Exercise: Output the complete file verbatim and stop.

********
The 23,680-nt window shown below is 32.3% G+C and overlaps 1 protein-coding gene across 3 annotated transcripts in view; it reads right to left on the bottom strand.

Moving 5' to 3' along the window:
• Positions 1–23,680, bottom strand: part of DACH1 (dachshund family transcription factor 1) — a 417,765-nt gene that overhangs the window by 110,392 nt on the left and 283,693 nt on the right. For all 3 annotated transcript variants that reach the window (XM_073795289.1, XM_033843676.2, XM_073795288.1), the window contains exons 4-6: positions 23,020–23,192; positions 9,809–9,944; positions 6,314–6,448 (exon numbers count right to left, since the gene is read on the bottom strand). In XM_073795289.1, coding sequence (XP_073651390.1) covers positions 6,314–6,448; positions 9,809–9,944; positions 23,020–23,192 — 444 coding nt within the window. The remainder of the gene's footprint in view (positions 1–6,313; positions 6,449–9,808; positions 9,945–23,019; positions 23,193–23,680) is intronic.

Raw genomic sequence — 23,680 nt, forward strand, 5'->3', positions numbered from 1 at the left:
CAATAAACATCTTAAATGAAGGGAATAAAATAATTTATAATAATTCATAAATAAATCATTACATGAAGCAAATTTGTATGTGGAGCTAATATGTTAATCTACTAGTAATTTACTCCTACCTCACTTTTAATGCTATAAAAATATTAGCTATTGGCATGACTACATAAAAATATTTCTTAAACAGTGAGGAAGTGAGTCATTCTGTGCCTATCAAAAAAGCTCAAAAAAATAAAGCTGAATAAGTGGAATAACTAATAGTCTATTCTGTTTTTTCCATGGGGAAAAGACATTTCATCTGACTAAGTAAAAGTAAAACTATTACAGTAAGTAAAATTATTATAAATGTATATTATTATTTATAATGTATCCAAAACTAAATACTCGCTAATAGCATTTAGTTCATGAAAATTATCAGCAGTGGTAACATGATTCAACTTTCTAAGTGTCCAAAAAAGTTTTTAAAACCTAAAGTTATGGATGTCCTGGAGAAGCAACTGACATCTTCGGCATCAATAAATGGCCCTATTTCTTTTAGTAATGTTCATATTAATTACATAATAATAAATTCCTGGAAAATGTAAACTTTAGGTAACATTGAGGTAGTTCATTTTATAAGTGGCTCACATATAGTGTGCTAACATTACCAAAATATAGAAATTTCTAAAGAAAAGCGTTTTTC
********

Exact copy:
The 23,680-nt window shown below is 32.3% G+C and overlaps 1 protein-coding gene across 3 annotated transcripts in view; it reads right to left on the bottom strand.

Moving 5' to 3' along the window:
• Positions 1–23,680, bottom strand: part of DACH1 (dachshund family transcription factor 1) — a 417,765-nt gene that overhangs the window by 110,392 nt on the left and 283,693 nt on the right. For all 3 annotated transcript variants that reach the window (XM_073795289.1, XM_033843676.2, XM_073795288.1), the window contains exons 4-6: positions 23,020–23,192; positions 9,809–9,944; positions 6,314–6,448 (exon numbers count right to left, since the gene is read on the bottom strand). In XM_073795289.1, coding sequence (XP_073651390.1) covers positions 6,314–6,448; positions 9,809–9,944; positions 23,020–23,192 — 444 coding nt within the window. The remainder of the gene's footprint in view (positions 1–6,313; positions 6,449–9,808; positions 9,945–23,019; positions 23,193–23,680) is intronic.

Raw genomic sequence — 23,680 nt, forward strand, 5'->3', positions numbered from 1 at the left:
CAATAAACATCTTAAATGAAGGGAATAAAATAATTTATAATAATTCATAAATAAATCATTACATGAAGCAAATTTGTATGTGGAGCTAATATGTTAATCTACTAGTAATTTACTCCTACCTCACTTTTAATGCTATAAAAATATTAGCTATTGGCATGACTACATAAAAATATTTCTTAAACAGTGAGGAAGTGAGTCATTCTGTGCCTATCAAAAAAGCTCAAAAAAATAAAGCTGAATAAGTGGAATAACTAATAGTCTATTCTGTTTTTTCCATGGGGAAAAGACATTTCATCTGACTAAGTAAAAGTAAAACTATTACAGTAAGTAAAATTATTATAAATGTATATTATTATTTATAATGTATCCAAAACTAAATACTCGCTAATAGCATTTAGTTCATGAAAATTATCAGCAGTGGTAACATGATTCAACTTTCTAAGTGTCCAAAAAAGTTTTTAAAACCTAAAGTTATGGATGTCCTGGAGAAGCAACTGACATCTTCGGCATCAATAAATGGCCCTATTTCTTTTAGTAATGTTCATATTAATTACATAATAATAAATTCCTGGAAAATGTAAACTTTAGGTAACATTGAGGTAGTTCATTTTATAAGTGGCTCACATATAGTGTGCTAACATTACCAAAATATAGAAATTTCTAAAGAAAAGCGTTTTTC